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‘Training Day’ in the suburbs

John Cichy is one three Schaumburg police detectives who were ordered held $750000 bond Thursday after prosecutors alleged they were

John Cichy is one of three Schaumburg police detectives who were ordered held on $750,000 bond on Thursday after prosecutors alleged they were ripping off drug dealers and reselling the heroin and cocaine they stole on the street.

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Updated: February 24, 2013 6:29AM

The trap was set.

Investigators planted $20,000 in a west suburban storage unit, rigged up surveillance video and waited for three Schaumburg cops to take the bait last week.

The tactical officers, suspected of stealing from drug dealers, allegedly showed up wearing masks.

As expected, they looted the storage unit, unaware the drug dealer they were ripping off didn’t really exist, prosecutors said.

Then, Officers John Cichy, Matthew Hudak and Terrance O’Brien did something that left investigators puzzled: they returned a few minutes later to put the money back in the storage unit, law enforcement sources said.

It turns out the investigators weren’t witnessing a change of heart — but sheer greed, the sources said.

The officers, whose cell-phone conversations were being secretly recorded, were upset they didn’t also find up to 30 pounds of marijuana in the storage unit, the sources said.

They decided to put the money back in the storage unit on the chance the drug dealer might return with a load of narcotics they might steal. They didn’t want the dealer to know someone had already been there, the sources said.

But after 15 minutes, the officers changed their minds once again. They returned to the storage unit and stole the money a second time, the sources said, providing new details about last week’s bust.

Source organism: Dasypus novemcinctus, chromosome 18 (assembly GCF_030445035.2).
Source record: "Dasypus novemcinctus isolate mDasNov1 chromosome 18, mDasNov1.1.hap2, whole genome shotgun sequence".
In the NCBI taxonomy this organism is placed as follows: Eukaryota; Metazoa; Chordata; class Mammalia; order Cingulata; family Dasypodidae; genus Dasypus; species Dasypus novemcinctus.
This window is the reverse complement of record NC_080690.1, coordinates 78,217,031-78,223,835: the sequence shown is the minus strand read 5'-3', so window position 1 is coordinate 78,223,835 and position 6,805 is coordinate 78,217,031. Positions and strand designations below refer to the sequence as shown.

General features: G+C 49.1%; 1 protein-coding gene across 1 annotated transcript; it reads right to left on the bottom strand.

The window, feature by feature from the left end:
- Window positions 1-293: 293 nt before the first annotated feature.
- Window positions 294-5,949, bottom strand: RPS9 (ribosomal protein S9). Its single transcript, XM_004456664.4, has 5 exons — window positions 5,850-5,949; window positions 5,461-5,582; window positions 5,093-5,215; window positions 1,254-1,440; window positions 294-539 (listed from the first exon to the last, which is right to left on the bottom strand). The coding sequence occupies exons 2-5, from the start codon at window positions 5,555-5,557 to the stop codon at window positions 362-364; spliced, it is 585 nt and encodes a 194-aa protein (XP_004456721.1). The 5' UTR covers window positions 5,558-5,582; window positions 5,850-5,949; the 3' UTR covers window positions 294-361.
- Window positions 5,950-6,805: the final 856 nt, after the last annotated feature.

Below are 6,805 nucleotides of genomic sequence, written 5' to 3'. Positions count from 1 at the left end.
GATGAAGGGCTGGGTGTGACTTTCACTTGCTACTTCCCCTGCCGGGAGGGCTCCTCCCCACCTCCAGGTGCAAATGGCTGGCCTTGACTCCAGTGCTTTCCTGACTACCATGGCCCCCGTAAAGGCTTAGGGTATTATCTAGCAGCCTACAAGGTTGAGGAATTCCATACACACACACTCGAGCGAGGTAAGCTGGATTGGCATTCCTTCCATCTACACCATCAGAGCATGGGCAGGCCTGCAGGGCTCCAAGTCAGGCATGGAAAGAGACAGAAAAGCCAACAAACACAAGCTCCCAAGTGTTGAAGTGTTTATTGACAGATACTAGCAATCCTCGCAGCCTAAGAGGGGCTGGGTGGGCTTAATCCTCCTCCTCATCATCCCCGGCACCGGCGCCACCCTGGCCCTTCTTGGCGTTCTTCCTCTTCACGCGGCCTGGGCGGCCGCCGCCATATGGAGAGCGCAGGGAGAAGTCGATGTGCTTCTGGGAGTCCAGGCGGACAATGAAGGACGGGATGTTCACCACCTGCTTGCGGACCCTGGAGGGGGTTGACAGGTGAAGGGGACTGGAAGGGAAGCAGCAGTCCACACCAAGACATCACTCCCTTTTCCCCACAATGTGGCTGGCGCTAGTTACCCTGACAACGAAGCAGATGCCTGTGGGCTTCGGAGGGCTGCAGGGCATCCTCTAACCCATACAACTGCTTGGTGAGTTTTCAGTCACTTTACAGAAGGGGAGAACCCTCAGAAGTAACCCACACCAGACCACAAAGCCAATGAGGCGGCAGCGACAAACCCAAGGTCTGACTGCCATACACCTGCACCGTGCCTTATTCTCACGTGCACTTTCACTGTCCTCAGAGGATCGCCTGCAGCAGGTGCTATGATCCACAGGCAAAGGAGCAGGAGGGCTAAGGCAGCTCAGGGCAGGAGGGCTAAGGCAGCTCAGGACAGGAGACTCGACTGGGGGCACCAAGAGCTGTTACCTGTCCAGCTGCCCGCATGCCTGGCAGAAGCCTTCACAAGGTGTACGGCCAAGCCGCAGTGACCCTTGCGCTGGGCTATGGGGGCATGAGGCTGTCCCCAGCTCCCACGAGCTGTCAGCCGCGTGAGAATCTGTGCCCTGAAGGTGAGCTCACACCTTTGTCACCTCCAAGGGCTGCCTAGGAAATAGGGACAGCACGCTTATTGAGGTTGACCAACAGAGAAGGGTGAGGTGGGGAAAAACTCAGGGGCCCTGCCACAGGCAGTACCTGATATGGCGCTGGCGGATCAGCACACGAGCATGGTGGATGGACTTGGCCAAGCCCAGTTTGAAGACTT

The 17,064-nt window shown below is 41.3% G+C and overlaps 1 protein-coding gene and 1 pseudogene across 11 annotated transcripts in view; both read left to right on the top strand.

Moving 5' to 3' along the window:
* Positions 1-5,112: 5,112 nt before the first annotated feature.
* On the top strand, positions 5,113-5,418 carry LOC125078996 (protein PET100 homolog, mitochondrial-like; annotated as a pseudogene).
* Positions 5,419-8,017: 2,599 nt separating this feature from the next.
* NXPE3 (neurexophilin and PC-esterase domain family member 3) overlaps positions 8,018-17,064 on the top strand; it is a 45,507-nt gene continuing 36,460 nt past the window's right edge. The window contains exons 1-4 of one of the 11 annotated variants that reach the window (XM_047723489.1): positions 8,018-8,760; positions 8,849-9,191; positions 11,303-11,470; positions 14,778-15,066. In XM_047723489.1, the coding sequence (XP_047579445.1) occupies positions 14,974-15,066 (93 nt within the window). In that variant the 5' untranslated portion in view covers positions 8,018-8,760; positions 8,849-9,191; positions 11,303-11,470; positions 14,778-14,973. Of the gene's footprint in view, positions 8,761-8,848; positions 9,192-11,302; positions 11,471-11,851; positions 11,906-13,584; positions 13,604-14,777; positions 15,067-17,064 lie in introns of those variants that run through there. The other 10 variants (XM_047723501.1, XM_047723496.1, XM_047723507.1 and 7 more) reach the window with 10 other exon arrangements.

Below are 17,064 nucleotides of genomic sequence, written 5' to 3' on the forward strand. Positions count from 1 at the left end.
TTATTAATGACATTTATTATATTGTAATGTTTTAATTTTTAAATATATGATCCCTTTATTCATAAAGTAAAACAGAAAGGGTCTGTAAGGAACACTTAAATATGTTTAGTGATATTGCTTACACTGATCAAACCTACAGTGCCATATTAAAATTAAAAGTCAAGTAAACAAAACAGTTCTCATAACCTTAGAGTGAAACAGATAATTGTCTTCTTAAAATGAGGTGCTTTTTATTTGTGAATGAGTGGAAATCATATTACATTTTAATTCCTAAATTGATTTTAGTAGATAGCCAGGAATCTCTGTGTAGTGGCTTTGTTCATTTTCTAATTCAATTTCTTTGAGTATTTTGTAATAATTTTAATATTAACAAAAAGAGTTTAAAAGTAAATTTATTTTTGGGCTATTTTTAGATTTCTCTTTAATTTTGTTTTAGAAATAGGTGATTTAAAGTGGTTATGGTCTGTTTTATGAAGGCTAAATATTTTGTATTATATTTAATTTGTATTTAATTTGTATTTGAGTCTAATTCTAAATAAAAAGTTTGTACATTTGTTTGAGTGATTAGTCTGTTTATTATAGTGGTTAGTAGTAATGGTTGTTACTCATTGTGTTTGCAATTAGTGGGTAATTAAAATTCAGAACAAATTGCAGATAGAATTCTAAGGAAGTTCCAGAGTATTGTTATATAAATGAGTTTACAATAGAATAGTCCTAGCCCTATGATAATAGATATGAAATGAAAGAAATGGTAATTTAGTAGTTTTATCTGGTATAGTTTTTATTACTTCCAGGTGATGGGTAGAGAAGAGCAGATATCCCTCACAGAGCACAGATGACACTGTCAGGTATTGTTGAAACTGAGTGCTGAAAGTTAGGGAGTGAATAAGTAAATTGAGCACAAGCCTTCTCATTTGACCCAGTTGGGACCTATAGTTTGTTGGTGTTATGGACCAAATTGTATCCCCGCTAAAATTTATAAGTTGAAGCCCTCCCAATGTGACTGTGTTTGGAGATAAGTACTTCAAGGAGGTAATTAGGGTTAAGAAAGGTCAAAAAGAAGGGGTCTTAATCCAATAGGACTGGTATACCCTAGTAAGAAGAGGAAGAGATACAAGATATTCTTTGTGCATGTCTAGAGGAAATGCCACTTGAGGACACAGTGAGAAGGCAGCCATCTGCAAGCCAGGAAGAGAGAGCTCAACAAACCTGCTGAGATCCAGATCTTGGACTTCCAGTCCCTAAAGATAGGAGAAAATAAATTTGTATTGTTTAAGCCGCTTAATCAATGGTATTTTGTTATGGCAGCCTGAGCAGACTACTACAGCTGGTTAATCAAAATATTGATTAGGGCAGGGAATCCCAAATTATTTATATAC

The officers were arrested Jan. 16 in a parking lot at Woodfield Mall in Schaumburg. The money was recovered from the officers, prosecutors said.

“If anyone has ever seen the movie ‘Training Day,’ it shocked me that that’s what we may have been dealing with there,” said Jack Riley, head of the Drug Enforcement Administration in Chicago, referring to the 2001 film about a corrupt Los Angeles detective.

The officers are being prosecuted in DuPage County. DEA and the DuPage County State’s Attorney’s Office are continuing their investigation, sources said.

The Cook County State’s Attorney’s Office, meanwhile, is reviewing at least 30 felony cases in which the officers participated in arrests “to determine if we will be able to proceed with those prosecutions,” said Sally Daly, a spokeswoman for the office.

The corruption investigation of the officers began earlier this month after a drug dealer was arrested for possession of 10 ounces of cocaine in DuPage County. Once he was arrested, the drug dealer agreed to flip on the officers.

For the last six months, he helped them sell stolen drugs and the officers split the proceeds with him, prosecutors said.

“They were convinced they were never going to get caught,” a law enforcement source familiar with the investigation said of the three officers.

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